This week, in Webster v. USDA, Judge John Bailey of the Northern District of West Virginia rejected a challenge to the Environmental Impact Statement filed for a USDA flood control project. The decision is not particularly startling and does not break new ground, but it does serve as a reminder just how limited judicial review under NEPA is supposed to be – and just how often that limitation is honored only in the breach, by judges who don’t like particular projects or don’t want to be known as the judge who approved a particular project if something later goes wrong.

As Judge Bailey pointed out:

NEPA does not … impose any substantive environmental obligations upon agencies; it “merely prohibits uninformed – rather than unwise – agency action.”

Just to be clear, Judge Bailey was not off on a frolic and detour here; the quoted language is from the Supreme Court decision in Robertson v. Methow Valley Citizens Council. Moreover, in determining whether the agency committed a reversible “clear error of judgment,” the court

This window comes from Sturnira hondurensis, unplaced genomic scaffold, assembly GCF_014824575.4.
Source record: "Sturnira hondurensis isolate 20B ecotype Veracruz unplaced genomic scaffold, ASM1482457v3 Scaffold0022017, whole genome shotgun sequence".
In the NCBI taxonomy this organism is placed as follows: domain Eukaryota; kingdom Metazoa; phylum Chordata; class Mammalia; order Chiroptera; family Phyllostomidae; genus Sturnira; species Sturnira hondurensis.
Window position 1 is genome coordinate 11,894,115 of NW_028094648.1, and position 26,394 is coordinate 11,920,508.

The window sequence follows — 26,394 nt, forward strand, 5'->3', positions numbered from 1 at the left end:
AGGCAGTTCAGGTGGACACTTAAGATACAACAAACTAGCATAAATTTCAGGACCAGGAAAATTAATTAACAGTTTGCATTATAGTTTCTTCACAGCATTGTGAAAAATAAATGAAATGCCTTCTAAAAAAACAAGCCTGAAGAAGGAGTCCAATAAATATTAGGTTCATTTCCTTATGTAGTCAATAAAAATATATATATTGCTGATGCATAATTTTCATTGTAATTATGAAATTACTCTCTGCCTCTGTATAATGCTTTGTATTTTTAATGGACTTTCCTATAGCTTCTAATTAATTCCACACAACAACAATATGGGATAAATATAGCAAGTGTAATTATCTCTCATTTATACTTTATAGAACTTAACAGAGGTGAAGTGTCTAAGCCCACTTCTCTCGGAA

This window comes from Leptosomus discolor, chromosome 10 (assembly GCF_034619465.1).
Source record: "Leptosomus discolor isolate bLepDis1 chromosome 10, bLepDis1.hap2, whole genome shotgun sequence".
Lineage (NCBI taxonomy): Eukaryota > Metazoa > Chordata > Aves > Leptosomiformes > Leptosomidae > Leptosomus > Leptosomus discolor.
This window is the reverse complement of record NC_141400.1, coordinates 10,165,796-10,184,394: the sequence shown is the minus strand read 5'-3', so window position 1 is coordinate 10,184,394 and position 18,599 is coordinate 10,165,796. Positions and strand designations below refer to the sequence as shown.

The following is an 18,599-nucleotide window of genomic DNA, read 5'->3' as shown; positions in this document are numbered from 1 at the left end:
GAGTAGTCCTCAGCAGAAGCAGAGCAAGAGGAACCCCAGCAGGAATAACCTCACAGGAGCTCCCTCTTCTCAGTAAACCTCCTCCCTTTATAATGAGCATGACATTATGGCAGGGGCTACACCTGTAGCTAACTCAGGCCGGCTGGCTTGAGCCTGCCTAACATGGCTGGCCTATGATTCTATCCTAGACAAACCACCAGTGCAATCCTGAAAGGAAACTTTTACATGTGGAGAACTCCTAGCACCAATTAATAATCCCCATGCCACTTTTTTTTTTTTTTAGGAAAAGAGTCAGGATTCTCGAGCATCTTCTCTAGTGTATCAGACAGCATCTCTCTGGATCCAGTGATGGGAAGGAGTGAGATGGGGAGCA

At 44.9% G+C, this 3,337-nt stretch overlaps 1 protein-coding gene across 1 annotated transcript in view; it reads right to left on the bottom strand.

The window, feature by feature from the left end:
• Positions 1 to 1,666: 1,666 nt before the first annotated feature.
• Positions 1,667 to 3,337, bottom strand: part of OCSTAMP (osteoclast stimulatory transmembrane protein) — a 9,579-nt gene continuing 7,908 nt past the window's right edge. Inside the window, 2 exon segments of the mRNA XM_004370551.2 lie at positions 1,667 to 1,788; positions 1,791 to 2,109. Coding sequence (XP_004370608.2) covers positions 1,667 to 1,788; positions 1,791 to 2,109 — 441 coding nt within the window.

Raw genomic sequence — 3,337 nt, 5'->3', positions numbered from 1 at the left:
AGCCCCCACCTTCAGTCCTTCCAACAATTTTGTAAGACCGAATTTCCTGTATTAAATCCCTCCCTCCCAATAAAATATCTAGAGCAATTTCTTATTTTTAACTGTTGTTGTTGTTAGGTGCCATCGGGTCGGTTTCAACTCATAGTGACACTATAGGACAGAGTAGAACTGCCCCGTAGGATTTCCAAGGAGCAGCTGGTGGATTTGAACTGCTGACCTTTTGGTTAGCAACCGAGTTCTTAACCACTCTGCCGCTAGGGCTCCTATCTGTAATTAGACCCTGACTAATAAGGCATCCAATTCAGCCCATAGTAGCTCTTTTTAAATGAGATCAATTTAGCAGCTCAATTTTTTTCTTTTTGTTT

must take a holistic view of the agency’s assessment; “[c]ourts may not ‘flyspeck’ an agency’s environmental analysis, looking for any deficiency, no matter how minor.”

How many federal judges have the restraint to reject a challenge to an EIS, where he/she finds the EIS thorough, but is convinced that the project is “unwise”? And how many practitioners have the experience of judges “flyspecking” a holistically sound EIS, looking for some kind of reversible error, because they had some underlying concern about the substance of the project?